I would discuss this, but I don’t have time

The Juan Williams mess led to a long and provocative thread about normal fears and irrational prejudices, and what we should feel free to express about certain situations in modern life without getting fired for it.

And at some point, I posted the following in that thread, and it was so long I decided to make it into a separate post, even though, once I post it, I really need to move on to other stuff… Anyway, what I said was”

You know, there’s a whole conversation I’d be interested to have here about the way a healthy human brain works that takes this out of the realm of political correctness-vs.-Angry White Males, which is about as deep as we usually go.

But in the last week of an election, when I’m having trouble blogging at all, much less keeping up with all the election-related things I need to be writing about… I don’t have time to set out all my thoughts on the subject.

But to sort of give a hint…

What I’m thinking is this: There are certain things that we decry today, in the name of being a pluralistic society under the rule of law, that are really just commonsense survival strategies, things programmed into us by eons of evolution.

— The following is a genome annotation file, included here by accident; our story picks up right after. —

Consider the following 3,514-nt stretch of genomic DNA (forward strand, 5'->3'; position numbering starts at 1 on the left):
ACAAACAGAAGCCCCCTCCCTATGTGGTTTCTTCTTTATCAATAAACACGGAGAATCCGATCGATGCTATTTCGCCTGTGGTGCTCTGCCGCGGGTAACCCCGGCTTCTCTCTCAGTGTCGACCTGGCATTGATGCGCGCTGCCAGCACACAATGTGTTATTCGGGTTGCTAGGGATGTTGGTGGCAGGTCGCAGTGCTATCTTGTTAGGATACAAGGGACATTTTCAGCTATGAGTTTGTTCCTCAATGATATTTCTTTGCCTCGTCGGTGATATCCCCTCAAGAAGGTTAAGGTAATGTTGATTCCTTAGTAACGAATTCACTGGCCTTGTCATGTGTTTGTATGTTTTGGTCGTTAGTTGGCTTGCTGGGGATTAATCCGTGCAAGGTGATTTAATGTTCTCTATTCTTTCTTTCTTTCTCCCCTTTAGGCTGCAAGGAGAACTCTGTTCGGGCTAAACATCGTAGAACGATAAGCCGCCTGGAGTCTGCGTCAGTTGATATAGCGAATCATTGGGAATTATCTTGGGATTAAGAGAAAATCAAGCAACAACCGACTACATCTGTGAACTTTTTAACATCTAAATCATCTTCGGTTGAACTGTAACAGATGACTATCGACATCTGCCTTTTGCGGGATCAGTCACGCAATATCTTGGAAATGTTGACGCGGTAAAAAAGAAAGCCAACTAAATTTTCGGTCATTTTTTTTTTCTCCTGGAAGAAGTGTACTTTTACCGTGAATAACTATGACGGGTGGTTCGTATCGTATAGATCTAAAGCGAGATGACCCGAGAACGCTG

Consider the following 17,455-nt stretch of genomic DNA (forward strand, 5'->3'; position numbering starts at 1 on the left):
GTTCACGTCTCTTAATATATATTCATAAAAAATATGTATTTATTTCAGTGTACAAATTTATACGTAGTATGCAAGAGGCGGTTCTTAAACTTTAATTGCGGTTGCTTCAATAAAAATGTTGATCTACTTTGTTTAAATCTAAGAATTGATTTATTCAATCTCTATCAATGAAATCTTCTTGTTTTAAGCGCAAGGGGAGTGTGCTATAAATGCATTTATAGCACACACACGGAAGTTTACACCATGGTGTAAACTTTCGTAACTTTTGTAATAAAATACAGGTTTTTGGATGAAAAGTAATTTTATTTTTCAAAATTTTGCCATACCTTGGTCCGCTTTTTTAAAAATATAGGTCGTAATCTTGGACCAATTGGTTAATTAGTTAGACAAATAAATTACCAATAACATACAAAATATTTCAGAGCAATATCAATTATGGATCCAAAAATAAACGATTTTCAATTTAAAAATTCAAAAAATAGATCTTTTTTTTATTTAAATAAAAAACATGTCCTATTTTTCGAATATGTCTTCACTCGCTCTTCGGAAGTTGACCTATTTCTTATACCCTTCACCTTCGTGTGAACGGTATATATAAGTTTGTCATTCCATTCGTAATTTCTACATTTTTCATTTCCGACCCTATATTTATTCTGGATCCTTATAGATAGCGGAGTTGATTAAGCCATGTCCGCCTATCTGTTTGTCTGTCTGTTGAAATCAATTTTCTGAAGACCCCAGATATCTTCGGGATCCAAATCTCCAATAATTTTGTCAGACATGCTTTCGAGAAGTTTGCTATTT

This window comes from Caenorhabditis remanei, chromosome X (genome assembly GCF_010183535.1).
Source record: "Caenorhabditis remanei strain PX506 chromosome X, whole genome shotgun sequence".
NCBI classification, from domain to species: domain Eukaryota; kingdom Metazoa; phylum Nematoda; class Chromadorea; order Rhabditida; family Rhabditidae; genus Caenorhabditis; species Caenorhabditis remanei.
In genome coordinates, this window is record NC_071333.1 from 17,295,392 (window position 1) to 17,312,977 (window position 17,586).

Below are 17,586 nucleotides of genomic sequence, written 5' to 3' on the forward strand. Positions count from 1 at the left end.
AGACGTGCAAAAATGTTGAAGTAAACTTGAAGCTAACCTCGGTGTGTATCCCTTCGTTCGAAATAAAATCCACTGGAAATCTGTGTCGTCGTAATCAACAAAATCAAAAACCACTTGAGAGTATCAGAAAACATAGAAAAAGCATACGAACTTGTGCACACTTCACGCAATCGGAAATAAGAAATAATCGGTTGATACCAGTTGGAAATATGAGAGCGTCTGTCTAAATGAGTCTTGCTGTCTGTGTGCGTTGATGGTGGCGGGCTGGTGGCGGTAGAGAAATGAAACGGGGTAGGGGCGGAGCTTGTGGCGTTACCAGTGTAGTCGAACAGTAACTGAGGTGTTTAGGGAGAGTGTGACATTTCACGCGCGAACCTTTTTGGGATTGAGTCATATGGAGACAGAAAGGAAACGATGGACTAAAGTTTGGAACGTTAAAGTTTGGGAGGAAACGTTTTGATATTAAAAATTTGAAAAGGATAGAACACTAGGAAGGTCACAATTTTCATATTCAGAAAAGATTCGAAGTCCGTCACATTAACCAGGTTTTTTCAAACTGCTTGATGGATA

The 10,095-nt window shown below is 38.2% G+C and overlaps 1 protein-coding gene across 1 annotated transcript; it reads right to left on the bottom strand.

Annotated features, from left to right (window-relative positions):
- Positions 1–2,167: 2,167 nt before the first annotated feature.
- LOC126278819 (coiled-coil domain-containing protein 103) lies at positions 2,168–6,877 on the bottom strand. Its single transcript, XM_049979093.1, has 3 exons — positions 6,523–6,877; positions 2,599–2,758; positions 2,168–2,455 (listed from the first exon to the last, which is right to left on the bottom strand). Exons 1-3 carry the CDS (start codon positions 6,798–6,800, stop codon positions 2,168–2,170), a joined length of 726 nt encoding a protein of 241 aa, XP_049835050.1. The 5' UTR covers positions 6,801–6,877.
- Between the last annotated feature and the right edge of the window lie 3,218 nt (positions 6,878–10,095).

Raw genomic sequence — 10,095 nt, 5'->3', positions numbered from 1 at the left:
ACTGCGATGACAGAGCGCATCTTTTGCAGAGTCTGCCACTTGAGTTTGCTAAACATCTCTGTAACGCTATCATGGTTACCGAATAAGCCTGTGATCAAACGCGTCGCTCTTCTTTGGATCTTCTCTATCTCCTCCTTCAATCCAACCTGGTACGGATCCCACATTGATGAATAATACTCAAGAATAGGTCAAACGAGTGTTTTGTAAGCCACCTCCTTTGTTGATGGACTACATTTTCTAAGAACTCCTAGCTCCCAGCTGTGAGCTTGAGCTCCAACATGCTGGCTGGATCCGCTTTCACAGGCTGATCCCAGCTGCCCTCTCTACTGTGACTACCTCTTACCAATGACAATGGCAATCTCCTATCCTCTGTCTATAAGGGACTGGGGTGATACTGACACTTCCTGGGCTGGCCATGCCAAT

For instance, we sneer at people for being uneasy in certain situations — say, among a group of young males of a different culture or subculture. And we are right to sneer, to a certain extent, because we are enlightened modern people.

But, if our ancestors weren’t uneasy and ready to fight or flee in such a situation, they wouldn’t have lived to reproduce, and we wouldn’t be here. Thousands of years ago, people who felt all warm and fuzzy and wanted to celebrate multiculturalism when in the company of a bunch of guys from the rival tribe got eaten for dinner, and as a result, those people are NOT our ancestors. We inherited our genes from the edgy, suspicious, cranky people — the racists and nativists of their day.

Take that to the next level, and we recognize that such tendencies are atavistic, and that it’s actually advantageous in our modern market economy governed by liberal democracies to be at ease with folks from the other “tribes.” In fact, the more you can work constructively with people who are different, the more successful you will be at trade, etc.

So quite rightly we sneer at those who haven’t made the socio-evolutionary adjustment. They are not going to get the best mates, etc., because chicks don’t dig a guy who’s always itching for a fight. So they’re on the way out, right?